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Countermarks on a Persian Siglos

These pages are literally my "Notes"- and this one is not much more than a few thoughts jotted down to pick up at another time. I have been looking at this Persian Siglos which I find curious for its countermarks, and I have been trying to understand some of the details that help differentiate coins from the various time periods between 6th and 4th century BC. The dagger is the important clue that it is a later coin - Type IV in the vocabulary of Ian Carrradice.


There is an excellent article on the Achaemenid Dynasty online from R. Schmitt, “Achaemenid Dynasty,” Encyclopædia Iranica, I/4, pp. 414-426. This article also has a paragraph on the coins:

  • "shekels (síglos), struck from very pure silver (more than 90 percent) and approx. 5.56 grams in weight

  • "They were roughly oval in shape, struck from small egg-shaped metal globules, had no legend, and remained essentially unaltered from ca. 515 B.C. until the breakdown of the empire."

In this later coin the king carries a bow and dagger instead of a bow and spear that is described in the article.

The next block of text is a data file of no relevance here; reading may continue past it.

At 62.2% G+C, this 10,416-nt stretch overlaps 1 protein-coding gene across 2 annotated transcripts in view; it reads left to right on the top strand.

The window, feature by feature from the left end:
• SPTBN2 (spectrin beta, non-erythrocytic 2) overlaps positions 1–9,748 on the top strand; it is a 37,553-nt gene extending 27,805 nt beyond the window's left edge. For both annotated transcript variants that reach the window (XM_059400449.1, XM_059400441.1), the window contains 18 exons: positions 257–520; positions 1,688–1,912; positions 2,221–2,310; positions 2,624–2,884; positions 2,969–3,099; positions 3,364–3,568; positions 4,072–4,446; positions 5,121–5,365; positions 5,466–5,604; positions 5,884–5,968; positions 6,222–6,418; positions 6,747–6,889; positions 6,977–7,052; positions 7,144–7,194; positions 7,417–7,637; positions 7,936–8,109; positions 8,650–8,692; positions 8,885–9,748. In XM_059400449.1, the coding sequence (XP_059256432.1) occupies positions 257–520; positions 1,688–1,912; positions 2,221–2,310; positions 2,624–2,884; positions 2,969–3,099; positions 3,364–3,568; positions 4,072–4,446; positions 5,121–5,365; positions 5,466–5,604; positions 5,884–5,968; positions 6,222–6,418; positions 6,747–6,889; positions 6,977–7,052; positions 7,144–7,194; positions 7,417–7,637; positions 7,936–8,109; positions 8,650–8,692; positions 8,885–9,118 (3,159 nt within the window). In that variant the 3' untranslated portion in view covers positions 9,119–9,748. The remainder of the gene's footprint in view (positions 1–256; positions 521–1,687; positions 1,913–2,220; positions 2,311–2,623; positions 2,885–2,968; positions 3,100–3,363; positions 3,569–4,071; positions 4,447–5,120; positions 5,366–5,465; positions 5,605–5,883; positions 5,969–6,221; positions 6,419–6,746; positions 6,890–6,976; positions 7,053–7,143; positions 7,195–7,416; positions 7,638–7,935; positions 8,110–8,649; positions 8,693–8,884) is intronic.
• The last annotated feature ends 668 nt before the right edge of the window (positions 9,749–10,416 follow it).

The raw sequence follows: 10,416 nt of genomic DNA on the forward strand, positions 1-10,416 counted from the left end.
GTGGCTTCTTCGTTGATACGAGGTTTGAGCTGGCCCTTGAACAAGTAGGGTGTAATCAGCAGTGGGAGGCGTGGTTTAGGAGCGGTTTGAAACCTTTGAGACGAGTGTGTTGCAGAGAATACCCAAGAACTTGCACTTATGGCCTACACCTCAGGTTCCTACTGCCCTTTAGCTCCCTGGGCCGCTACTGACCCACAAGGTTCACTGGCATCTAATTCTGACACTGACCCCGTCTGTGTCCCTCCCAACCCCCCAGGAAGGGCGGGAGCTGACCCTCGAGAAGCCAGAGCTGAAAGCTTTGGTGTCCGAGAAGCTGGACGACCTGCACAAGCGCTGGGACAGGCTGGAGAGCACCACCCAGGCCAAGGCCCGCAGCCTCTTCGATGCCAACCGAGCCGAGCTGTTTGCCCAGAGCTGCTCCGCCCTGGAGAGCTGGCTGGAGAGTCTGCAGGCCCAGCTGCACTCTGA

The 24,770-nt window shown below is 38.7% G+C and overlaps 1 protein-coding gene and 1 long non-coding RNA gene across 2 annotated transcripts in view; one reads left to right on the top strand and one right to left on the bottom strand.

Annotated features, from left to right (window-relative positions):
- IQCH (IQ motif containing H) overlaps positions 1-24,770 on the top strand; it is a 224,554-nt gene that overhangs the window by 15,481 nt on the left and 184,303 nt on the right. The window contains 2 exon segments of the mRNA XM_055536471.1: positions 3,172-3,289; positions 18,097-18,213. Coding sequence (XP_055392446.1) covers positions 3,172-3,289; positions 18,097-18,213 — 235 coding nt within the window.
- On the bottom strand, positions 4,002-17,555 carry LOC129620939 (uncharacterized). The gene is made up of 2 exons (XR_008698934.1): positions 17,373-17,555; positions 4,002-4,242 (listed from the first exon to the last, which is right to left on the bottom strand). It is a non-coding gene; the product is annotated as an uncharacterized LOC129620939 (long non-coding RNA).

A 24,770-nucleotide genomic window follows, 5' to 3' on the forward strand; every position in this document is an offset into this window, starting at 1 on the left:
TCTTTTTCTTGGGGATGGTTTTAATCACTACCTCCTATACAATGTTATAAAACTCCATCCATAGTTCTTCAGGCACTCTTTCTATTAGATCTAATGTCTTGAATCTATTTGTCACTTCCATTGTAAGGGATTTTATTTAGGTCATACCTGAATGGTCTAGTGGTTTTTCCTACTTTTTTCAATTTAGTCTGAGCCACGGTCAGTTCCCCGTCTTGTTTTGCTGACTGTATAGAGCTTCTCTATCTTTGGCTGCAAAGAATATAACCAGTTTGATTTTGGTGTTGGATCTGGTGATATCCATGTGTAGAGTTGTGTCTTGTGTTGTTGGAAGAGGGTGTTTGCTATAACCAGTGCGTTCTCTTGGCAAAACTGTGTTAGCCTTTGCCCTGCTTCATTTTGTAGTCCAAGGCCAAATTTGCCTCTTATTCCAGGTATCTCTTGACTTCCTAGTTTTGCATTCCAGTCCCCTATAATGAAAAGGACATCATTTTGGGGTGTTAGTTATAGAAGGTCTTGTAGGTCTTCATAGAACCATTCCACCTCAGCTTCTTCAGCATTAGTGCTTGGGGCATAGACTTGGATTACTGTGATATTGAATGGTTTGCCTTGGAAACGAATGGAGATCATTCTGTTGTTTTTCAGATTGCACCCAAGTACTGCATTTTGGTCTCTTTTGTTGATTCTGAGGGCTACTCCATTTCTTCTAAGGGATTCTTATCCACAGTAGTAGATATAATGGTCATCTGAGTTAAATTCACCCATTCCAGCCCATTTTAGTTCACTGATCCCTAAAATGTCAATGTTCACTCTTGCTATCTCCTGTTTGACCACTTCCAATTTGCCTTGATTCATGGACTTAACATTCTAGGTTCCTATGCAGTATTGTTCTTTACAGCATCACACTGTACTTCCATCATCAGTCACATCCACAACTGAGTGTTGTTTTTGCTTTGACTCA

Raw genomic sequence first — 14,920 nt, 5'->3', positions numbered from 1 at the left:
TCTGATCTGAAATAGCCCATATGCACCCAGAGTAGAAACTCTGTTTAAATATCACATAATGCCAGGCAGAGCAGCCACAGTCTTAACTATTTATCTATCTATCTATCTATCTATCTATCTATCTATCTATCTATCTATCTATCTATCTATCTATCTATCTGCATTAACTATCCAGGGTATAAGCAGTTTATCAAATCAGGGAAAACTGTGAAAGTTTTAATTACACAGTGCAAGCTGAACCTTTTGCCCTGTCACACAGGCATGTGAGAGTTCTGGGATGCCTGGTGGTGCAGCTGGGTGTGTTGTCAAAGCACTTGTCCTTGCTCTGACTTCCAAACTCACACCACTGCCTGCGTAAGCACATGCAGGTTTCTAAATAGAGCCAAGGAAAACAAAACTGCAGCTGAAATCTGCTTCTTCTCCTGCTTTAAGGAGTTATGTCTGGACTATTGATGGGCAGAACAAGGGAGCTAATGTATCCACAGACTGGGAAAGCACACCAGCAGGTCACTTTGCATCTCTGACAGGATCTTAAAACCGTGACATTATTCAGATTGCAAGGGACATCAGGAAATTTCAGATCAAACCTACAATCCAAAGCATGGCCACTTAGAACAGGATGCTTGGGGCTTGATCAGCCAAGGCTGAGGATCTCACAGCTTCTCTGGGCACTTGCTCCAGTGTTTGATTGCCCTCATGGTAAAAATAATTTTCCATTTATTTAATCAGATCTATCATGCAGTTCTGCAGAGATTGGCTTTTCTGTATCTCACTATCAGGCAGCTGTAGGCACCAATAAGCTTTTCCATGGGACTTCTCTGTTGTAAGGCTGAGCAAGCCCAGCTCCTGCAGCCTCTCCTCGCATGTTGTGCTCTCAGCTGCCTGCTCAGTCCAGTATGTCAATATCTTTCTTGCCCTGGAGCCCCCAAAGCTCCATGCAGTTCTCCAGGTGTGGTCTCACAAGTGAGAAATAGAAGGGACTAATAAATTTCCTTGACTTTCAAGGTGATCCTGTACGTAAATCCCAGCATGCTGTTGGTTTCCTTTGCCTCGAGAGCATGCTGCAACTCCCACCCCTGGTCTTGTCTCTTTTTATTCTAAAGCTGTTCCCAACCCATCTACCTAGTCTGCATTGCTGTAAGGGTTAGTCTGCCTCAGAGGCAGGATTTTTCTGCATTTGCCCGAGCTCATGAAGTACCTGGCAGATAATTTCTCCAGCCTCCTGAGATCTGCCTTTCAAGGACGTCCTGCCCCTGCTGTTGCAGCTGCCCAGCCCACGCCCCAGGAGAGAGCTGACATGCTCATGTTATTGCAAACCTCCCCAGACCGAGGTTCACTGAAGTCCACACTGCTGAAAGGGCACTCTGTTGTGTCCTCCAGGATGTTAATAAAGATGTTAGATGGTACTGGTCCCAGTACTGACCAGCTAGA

Persia, Achaemenid Empire, 5th-4th Century BC, AR Siglos, 5.16g, 16x12mm

Obv: King with bow left

Rev: incuse (I think it is pure coincidence that it seems to mimic the kings head)

Notes: countermarks on both sides, ex van der Dussen collection, to me this looks like Carradice Type IVa early, but I can't pinpoint, so I leave it at anywhere from early to late : Artaxerxes I - Darius III, c. 450 - 336 BC. The irregular incuse throws me off a bit and I'm not sure how to factor in the light weight - wear? perhaps style of dagger can help? An excellent resource on these coins at NumisWiki. A couple of listed countermarks visible from Hill, British Museum including: from the obverse #1, #67.

This mark which I've highlighted from the reverse, doesn't seem to be listed - although it looks a little like #64.

And there are a couple of others that I can't associate with any of the listed ones....to be continued.


Here's a particularly well preserved example of these coins.

Type IIIb (early). Xerxes I - Darius II, c. 485 - 420 BC. c. 5.46 g (a little light for the range given for IIIb - perhaps just at the end of type IIIa?)


See als: A New Thesis for Siglos and Dareikos Corfù, Nicolas, Assure


Proceedings of the XVIth International Numismatic Congress, Glasgow, 2009, edited by Nicholas Holmes, 2011, Vol. 1. The new thesis is that these "archer coins" are a local / civic coinage of a mint in the satrapy of Lydia.

"There are only 433 Sigloi out of about 15,000 Sigloi with testified find-spots found in parts of the Achaemenid empire with coin use outside the satrapy of Lydia. So there is absolutely no domina-tion of Sigloi over the local coins outside the satrapy of Lydia. Even in the eastern part of the great satrapy Lydia – the main satrapy Cappadocia – no hoards with ‘archer’ coins were found."

See also: Milne, J. G. “A HOARD OF PERSIAN SIGLOI.The Numismatic Chronicle and Journal of the Royal Numismatic Society, vol. 16, 1916, pp. 1–12.

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